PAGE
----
Weekly poem on Trump Presidency
Keep The Change
Standing outside the Tower on Fifth Avenue
I see a cleaning lady give the bird
with two gloved hands to the crowd
of women protesting in the street.
Two yellow rubber birds! from a lofty cage.
Middle fingers extended emphatically
like she was strafing us down below
with machine-gun fire. This is funny
and it’s sad. Sadder still, watching my father watch TV.
Reminds me of first entering my house I won at auction.
There was a room inside no one told me about
with blood and human head still behind the blinds.
But the shirts, the shirts in the closet.
The guy must have been a gun enthusiast
because all his shirts said things like, “I’ll hang on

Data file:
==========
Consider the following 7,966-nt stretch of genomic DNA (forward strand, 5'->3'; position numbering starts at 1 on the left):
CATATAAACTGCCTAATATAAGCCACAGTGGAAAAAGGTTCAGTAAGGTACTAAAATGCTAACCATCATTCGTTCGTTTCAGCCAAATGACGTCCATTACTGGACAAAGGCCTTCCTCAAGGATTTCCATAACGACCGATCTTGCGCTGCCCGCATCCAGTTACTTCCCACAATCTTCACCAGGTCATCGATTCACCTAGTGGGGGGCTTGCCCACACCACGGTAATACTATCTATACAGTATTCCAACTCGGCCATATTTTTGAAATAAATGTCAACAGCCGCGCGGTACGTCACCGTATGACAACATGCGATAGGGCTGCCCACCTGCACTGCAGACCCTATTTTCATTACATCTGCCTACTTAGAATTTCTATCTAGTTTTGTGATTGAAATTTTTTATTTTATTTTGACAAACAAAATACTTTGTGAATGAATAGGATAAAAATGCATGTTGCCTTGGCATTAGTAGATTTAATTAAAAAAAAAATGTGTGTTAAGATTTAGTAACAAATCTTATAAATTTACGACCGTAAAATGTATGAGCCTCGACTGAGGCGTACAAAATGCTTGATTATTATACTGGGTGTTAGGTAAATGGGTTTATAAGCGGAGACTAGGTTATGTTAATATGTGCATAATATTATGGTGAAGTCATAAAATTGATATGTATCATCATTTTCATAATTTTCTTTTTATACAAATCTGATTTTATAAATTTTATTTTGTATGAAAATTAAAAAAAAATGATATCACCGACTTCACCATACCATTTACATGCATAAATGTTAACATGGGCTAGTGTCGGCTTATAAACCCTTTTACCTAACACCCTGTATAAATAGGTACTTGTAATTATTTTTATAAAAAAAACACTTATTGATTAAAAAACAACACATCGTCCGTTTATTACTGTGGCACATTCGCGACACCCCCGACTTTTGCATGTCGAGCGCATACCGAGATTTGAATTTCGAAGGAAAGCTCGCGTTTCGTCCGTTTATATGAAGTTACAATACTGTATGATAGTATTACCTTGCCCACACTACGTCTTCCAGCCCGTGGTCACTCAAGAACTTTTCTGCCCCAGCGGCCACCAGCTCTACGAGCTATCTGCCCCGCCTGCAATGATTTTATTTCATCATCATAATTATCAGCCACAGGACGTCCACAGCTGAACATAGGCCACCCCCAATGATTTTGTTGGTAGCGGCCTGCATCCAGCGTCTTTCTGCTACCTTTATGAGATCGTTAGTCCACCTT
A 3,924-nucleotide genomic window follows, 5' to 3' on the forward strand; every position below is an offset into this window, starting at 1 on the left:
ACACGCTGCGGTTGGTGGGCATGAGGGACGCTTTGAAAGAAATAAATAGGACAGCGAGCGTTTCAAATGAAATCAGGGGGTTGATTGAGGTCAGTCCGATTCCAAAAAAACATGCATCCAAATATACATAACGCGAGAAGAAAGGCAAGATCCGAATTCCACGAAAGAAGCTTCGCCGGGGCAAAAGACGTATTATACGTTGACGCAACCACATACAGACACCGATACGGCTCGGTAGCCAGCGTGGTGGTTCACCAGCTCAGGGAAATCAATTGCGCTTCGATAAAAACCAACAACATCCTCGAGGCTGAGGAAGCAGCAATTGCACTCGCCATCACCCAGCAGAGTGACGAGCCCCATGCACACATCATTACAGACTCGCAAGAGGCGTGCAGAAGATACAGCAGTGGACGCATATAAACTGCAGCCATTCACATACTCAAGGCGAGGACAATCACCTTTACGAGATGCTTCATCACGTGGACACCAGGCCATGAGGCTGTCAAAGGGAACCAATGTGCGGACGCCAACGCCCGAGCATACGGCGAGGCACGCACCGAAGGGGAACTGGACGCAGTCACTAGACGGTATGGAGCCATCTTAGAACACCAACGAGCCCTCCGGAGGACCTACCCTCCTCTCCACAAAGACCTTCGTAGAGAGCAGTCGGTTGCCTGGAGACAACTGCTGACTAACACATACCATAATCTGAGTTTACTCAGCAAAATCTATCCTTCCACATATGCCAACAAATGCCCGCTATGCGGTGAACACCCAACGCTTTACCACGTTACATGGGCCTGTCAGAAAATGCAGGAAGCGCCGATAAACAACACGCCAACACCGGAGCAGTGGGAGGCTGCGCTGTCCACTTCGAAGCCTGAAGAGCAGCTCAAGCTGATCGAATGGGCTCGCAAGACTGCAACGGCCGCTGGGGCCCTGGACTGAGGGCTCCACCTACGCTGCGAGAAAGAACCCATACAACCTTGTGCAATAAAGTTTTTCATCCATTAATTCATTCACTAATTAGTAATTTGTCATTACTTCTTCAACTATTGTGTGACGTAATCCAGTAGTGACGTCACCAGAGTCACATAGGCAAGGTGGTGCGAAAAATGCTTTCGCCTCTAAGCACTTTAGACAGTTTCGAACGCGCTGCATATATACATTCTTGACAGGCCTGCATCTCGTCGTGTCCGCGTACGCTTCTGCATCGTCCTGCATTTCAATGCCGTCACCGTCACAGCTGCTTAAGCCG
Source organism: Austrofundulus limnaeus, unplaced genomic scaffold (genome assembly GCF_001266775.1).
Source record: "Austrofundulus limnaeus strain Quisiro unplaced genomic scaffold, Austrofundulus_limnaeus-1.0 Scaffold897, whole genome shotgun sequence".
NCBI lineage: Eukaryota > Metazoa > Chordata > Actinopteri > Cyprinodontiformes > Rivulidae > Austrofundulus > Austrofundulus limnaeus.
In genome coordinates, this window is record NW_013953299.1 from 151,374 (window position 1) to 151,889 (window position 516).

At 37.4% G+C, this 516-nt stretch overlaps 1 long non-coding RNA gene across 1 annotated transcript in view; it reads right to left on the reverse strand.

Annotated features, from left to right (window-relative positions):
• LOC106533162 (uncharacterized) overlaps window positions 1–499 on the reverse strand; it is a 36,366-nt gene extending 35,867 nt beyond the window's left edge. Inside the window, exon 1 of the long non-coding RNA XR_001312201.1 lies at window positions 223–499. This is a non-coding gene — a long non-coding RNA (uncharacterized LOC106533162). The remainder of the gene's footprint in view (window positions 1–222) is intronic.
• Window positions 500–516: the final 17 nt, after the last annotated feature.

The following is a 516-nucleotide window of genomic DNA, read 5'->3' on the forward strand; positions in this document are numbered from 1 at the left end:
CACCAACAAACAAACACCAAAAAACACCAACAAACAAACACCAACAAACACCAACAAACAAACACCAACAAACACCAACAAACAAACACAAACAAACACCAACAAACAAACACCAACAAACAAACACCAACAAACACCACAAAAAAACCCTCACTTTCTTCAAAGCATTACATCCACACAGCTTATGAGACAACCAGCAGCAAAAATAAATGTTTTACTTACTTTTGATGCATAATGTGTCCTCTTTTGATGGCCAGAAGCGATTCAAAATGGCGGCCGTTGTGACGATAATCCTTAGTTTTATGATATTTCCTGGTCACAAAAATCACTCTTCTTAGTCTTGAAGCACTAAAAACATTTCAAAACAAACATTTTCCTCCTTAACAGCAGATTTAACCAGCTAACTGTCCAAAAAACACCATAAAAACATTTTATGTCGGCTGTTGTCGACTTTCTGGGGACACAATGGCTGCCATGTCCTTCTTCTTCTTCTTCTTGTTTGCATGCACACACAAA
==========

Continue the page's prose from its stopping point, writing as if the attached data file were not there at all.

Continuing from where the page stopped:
to my guns and my religion and you can keep the change.”
Strange, how we act on what isn’t there.
All my father wanted as a child was a toolbox full of tools.
Then one Christmas beneath the tree, a toolbox bright and red.
When he opened it, of course there wasn’t anything inside.
Fill it up! said his step-father with a toupee grin.
And he did. He filled it up. He filled it up and then
he filled a larger one. On top of my mother’s patience,
he filled the garage, then his office, then the entire house
with every kind of tool: plow planes, levels
made of brass and wood, alligator wrenches
and early crescents, a wall of antique saws.
When I go home I always find myself
standing in that room. Things are different now,
the saws all seem to say—when was the last time
you built anything by your own hand? Keep the change
and work with it, I want to yell up to all the towers.
Even while you hang the past on white and well-lit walls.
Eric Roy is a native of Houston, TX and currently lives in Brooklyn. Recent poems of his appear in decomP, Booth, the Maine Review, the minnesota review, Rhino, Salt Hill, Tampa Review, and the American Journal of Poetry. “Keep the Change” originally appeared in Tar River Poetry.